The Foundation of Innovation
By DJ Cline
On Wednesday, November 16, 2005, SDForum held a special event on the Foundation of Innovation at SAPâ€™s Palo Alto headquarters. The goal was to show how innovators interact closely and better understand customer problems to create profitable solutions.
Luke Hohmann of Enthiosys held an innovation workshop where total strangers were assembled in teams to brainstorm new products with cardboard boxes, markers and glue. Drawing on the table covered with large piece of paper was mandatory. The process is certainly fun and will be described in a book coming out next year. Watching just the process itself would make a great reality show. One idea was the iDream, a clock radio that lets you choose, download and display your dreams.
The Panel Discussion
Michael Copeland of Business 2.0 moderated a panel on innovation with
Brett Murray of Apple, Matt Halloway of SAP, and Tom Kippola of Chasm Group.
All agreed a corporate culture of shared vision encourages innovation and execution.
Brett Murray said Apple learns from the frustrations of customers and how to create a positive, seamless experience. Get the product out there and find out what improvements they want for future releases. Steve Jobs provides the leadership that drives that process.
Matt Halloway said SAP thinks the end user has to see the value of the innovation. SAP engineers actually interact with users and learn about the complexity of process a user has to deal with. Watch what customers do, not just what they say and quickly act on that feedback.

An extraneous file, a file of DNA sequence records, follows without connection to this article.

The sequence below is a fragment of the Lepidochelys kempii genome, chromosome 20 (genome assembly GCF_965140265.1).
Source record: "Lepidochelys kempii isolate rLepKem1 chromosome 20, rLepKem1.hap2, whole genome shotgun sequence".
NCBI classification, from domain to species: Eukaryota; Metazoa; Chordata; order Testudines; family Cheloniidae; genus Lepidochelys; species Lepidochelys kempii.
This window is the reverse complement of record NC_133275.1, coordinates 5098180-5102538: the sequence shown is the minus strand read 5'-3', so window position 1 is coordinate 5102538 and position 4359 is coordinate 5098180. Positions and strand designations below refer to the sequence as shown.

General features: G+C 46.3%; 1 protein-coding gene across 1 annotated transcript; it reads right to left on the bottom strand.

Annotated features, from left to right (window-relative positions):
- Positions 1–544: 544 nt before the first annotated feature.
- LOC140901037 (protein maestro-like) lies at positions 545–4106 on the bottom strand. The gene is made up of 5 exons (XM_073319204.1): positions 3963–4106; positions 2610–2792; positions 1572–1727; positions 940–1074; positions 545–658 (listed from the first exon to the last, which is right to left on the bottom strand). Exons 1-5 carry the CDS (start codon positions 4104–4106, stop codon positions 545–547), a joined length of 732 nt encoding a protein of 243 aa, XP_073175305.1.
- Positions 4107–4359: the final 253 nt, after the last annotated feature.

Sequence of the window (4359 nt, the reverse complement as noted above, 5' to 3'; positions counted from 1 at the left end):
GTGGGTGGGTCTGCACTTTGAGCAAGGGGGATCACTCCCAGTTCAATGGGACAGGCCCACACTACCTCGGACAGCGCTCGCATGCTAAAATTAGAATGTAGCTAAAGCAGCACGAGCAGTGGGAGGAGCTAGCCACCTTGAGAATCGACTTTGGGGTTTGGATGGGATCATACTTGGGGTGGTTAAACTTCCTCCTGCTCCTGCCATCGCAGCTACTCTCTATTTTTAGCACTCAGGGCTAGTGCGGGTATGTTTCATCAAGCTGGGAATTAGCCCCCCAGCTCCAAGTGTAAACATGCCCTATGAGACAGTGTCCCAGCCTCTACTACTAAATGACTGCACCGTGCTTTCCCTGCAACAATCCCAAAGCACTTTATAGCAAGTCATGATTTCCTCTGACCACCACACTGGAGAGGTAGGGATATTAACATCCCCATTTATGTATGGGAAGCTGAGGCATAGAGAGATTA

Tom Kippola of Chasm Group said Silicon Valley is very good at finding uses for disruptive technologies that may have no previous context. He quoted Henry Ford who said, â€œIf I asked them what they wanted, they would have asked for faster horses.â€
He gave an example of a corporate campus Wi-Fi network that had better applications for police or fire departments.
Bob Sutton, Stanford professor and IDEO Fellow, talked about ideas from his book, Weird Ideas That Work. He said innovation does not travel in a straight line, and requires new ways of thinking to bring products to market. Getting the right people for innovation contradicts traditional management principles. Human resource professionals are trained to screen out or drive out such people. Innovators are slow to learn the way your company does things. They make you uncomfortable. You think you donâ€™t need them. They ignore or defy their bosses. Talented people argue constructively with fellow employees and develop better ideas. You cannot innovate without the risk of failure. Reward people for success and failure, but punish them for inaction. These strategies may destroy some companies, but if they donâ€™t implement them, they are going to be destroyed by a competitor that can innovate.
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